“Grabbers” is a modern creature-feature, horror-comedy from the Emerald shores of Ireland. The film is directed by Jon Wright, who directed the 2009 dark horror, social satire “Torment”, which dealt with class warfare and social injustice within society through the microcosm of the politics of life among the student body. That film was a serious address to the principles of an action-consequence scenario set in a traditional-styled horror. “Grabbers” is a lighter, more fun-loving satire about Irish stereotypes, inebriation, and a celebration of community and culture facing an identity in transition,set in total b-movie sci-fi, horrror-comedy fanfare. The movie stars Richard Coyle, Ruth Bradley, Russell Tovey and Lalor Roddy.
In “Grabbers” a small hamlet on an Island just of the coast of Ireland's mainland, finds themselves in the middle of an alien invasion. These are not the little green meanies bent on planetary domination. In this story the aliens are huge ravenous Kraken-esque creatures that find our world just one big smorgasbord . It is up to the villagers to fight off these creatures and save the planet, but in order to do so they have to approach the situation through beer goggles. Once they learn that the only way they can stay alive, and not seem tasty, is to get really really drunk! The creatures love blood, need it to thrive and procreate. Alcohol is like poison to them, so it becomes a salvation to the community. Nothing but fun can come from this! It is a truly entertaining set-up, and a total Irish embrace of preconceived notions of the Irish people by the rest of the world. The film is pretty much a statement that says they are owning it!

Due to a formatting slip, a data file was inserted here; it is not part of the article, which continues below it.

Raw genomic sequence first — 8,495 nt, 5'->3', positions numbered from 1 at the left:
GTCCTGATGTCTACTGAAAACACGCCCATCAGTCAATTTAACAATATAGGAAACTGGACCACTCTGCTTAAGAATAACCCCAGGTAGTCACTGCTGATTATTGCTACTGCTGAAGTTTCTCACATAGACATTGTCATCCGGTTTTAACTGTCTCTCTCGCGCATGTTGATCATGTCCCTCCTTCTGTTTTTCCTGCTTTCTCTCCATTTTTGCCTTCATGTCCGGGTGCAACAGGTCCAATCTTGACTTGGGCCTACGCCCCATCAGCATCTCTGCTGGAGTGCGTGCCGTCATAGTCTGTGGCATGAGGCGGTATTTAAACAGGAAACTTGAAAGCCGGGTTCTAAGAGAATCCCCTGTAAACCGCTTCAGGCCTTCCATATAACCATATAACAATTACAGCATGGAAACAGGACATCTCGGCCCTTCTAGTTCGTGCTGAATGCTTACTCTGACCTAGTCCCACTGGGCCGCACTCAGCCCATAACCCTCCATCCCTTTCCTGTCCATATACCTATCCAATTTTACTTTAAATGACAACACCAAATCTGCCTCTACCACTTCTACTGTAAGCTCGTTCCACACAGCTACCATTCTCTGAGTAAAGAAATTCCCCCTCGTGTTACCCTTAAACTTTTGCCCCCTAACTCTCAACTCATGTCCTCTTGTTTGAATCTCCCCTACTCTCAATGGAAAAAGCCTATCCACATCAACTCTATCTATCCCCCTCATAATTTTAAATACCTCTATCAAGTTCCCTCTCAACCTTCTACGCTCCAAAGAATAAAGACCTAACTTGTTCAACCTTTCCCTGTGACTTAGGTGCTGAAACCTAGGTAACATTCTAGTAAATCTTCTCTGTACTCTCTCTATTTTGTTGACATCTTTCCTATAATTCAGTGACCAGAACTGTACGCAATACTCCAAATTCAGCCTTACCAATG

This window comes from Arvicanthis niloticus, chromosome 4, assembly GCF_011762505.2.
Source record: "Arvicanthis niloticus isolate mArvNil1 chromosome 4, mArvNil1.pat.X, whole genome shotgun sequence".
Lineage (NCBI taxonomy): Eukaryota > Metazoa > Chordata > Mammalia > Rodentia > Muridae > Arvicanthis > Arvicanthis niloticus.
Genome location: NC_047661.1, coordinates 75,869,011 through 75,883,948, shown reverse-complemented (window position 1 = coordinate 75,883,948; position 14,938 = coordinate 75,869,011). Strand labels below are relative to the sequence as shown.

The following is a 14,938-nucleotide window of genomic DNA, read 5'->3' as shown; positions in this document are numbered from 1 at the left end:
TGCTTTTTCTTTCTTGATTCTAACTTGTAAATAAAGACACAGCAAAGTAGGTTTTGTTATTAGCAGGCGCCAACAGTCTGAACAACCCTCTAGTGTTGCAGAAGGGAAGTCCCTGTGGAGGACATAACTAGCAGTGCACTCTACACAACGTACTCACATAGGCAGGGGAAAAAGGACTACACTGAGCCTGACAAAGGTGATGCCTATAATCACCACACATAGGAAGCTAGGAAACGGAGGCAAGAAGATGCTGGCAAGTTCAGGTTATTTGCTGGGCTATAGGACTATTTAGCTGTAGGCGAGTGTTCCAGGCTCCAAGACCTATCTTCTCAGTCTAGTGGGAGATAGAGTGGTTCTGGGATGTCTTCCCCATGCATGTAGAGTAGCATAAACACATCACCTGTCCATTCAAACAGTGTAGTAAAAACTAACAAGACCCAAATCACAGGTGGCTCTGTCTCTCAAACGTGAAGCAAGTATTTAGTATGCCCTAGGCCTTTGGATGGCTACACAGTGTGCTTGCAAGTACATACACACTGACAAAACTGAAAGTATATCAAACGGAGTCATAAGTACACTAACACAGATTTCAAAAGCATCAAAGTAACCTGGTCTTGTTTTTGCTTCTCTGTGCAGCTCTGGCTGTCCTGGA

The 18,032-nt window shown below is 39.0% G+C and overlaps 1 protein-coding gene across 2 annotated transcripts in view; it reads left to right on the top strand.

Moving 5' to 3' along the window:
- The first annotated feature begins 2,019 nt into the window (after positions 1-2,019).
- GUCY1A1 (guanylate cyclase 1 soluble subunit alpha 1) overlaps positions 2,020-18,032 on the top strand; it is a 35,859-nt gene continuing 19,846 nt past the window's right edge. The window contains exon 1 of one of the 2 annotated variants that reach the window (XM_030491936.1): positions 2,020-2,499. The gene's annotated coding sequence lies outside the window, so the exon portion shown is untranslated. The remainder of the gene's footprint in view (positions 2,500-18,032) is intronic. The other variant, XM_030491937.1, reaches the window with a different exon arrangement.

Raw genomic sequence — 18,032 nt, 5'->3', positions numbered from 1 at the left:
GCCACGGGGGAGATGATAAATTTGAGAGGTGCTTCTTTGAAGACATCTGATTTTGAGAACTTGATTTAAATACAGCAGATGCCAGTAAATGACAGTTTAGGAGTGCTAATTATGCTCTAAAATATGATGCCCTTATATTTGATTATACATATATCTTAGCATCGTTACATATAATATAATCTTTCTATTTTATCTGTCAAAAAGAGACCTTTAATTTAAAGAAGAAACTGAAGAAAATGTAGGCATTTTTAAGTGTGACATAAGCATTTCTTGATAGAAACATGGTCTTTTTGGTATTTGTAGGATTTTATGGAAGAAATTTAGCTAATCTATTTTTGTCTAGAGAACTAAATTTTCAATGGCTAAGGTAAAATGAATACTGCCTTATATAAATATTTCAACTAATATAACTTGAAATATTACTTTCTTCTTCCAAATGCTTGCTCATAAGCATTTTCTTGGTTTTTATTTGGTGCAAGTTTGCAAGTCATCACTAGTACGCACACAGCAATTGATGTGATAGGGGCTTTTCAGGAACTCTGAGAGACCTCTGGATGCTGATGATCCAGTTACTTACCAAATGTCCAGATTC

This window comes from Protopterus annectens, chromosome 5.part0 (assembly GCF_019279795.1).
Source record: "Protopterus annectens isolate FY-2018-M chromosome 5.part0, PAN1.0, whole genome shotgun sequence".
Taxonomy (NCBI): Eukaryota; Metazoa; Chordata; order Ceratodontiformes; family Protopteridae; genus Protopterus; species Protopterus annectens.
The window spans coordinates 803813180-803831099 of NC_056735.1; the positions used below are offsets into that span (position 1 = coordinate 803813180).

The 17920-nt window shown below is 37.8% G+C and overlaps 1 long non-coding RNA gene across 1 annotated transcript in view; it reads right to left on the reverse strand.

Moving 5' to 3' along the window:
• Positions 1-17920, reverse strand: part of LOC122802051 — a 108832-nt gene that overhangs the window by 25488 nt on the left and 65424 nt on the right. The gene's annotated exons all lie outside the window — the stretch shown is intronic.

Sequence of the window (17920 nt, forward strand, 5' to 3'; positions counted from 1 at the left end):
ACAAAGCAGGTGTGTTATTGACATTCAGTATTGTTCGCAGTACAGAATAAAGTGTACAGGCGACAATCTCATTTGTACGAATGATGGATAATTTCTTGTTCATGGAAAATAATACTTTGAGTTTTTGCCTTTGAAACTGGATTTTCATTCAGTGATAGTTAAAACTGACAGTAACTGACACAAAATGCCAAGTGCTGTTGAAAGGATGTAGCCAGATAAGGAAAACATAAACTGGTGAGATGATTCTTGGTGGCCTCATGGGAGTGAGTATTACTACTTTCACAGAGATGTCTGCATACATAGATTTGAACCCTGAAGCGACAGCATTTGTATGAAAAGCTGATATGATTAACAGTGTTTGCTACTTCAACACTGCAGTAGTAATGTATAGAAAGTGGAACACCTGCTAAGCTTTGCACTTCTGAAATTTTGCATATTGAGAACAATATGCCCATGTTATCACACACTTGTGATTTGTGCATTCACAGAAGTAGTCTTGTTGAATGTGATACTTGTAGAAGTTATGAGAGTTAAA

For me personally, “Grabbers” is one of those rare films that celebrates everything about classic b-movie creature-features in a modern way without looking like it is making a big effort to do so. It gets it right! The film flows smoothly and effortlessly, which makes it an easy, fun viewing experience. There is no real odd moments were the acting seems coerced, or the lines fall flat. You don’t even have to be Irish, or from the UK, to get the humor to relate to the film. “Grabbers” maintains a level of story and dialog that is truly universal. Not since “Killer Klowns From Outer Space” and “Tremors” have I enjoyed a film like this so much. The creatures dominated every scene they were in, with care and quality taken to how best to represent the monsters on screen. They didn’t look cartoonish or ridiculous. The actors were funny and likable. The funny was actually funny. I have to say that “Grabbers” is a really great film, and one of the best horror-comedies that I have seen in a great while.